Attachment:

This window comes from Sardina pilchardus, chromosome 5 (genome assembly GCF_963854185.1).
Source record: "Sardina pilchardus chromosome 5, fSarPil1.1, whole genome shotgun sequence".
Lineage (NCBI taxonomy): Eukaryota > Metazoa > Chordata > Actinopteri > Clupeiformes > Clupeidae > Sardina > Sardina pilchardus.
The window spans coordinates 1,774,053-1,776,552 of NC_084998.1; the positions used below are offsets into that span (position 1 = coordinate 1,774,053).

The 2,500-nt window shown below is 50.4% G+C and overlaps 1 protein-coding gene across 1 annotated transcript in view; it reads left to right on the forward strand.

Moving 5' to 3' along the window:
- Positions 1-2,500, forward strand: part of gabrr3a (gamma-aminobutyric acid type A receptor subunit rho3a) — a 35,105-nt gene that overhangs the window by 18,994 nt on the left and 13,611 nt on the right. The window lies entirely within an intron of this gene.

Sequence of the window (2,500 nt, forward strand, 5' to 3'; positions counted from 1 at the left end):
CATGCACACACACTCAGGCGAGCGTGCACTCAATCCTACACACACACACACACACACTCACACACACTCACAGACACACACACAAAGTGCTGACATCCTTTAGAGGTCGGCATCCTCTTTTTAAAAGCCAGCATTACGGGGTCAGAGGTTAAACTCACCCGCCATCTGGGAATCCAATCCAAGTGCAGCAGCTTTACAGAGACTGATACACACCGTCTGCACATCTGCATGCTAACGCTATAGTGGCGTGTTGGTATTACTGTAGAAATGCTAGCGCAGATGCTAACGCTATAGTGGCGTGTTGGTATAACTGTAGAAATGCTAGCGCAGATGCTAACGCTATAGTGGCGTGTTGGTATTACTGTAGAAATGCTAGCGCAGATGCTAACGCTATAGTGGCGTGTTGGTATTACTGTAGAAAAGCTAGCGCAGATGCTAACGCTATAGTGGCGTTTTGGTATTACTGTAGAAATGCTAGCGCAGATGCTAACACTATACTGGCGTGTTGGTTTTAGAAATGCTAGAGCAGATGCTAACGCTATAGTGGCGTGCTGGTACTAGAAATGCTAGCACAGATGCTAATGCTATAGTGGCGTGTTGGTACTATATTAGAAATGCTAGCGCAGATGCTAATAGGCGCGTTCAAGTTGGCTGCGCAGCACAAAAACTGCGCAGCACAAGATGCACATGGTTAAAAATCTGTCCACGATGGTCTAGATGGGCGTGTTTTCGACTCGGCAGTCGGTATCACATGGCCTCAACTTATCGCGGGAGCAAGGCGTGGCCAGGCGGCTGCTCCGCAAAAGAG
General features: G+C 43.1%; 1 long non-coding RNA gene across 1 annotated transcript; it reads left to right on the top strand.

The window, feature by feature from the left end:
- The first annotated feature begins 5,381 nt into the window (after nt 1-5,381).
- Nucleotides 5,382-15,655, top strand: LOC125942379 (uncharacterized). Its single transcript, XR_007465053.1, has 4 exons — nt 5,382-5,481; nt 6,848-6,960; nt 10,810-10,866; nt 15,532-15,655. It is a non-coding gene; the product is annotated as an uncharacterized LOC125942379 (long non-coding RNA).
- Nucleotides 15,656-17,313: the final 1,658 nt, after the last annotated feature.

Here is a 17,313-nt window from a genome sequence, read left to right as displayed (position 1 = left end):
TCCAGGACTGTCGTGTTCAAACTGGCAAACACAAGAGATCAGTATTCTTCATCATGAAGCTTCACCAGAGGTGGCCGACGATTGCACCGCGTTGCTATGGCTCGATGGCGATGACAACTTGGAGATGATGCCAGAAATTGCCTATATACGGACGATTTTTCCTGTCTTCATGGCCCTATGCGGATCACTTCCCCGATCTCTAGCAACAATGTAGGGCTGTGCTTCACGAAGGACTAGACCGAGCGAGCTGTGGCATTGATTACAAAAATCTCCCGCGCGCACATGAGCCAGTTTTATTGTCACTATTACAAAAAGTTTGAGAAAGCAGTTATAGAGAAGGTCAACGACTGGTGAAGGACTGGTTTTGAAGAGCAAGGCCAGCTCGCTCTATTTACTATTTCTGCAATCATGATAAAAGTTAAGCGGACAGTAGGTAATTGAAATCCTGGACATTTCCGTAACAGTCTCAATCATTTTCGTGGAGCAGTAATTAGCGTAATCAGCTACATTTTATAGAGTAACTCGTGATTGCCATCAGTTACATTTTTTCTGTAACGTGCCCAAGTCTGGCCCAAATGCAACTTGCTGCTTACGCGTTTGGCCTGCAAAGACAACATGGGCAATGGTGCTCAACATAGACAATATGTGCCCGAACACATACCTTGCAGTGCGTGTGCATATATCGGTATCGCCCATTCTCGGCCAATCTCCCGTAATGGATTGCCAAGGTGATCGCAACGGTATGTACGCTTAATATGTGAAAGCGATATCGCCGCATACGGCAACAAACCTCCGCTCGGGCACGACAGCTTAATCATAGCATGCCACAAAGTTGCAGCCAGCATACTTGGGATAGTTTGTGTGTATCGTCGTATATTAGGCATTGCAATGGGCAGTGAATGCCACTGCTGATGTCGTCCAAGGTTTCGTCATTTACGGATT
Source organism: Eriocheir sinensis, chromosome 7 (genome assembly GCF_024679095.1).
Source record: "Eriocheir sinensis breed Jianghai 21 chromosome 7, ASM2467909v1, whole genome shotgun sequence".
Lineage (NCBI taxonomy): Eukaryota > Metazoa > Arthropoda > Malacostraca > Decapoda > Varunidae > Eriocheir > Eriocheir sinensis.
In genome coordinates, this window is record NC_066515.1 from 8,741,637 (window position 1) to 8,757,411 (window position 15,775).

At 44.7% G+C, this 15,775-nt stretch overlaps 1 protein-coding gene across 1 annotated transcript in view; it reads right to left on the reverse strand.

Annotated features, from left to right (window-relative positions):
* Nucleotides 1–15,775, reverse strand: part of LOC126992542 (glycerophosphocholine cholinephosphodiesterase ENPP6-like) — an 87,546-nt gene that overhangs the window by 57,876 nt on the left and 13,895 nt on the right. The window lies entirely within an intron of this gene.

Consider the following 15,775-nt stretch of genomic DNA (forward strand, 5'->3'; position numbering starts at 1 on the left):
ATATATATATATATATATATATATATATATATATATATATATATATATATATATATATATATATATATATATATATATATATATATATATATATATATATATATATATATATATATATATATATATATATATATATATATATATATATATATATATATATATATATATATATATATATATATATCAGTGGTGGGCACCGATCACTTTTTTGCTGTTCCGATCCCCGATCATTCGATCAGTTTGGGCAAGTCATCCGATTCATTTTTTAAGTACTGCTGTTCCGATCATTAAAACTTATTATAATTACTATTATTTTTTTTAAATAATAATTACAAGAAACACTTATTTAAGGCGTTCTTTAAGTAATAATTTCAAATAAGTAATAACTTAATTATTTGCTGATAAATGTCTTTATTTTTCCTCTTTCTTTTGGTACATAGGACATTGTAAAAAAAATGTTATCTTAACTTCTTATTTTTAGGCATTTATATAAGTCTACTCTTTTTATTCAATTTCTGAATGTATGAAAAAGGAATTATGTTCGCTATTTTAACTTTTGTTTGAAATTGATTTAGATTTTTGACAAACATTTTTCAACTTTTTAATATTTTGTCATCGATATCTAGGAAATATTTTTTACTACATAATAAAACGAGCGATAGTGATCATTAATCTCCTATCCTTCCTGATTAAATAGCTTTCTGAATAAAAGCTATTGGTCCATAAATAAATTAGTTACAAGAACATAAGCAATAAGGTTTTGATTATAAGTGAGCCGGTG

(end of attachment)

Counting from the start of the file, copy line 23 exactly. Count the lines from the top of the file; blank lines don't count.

* Nucleotides 1–15,775, reverse strand: part of LOC126992542 (glycerophosphocholine cholinephosphodiesterase ENPP6-like) — an 87,546-nt gene that overhangs the window by 57,876 nt on the left and 13,895 nt on the right. The window lies entirely within an intron of this gene.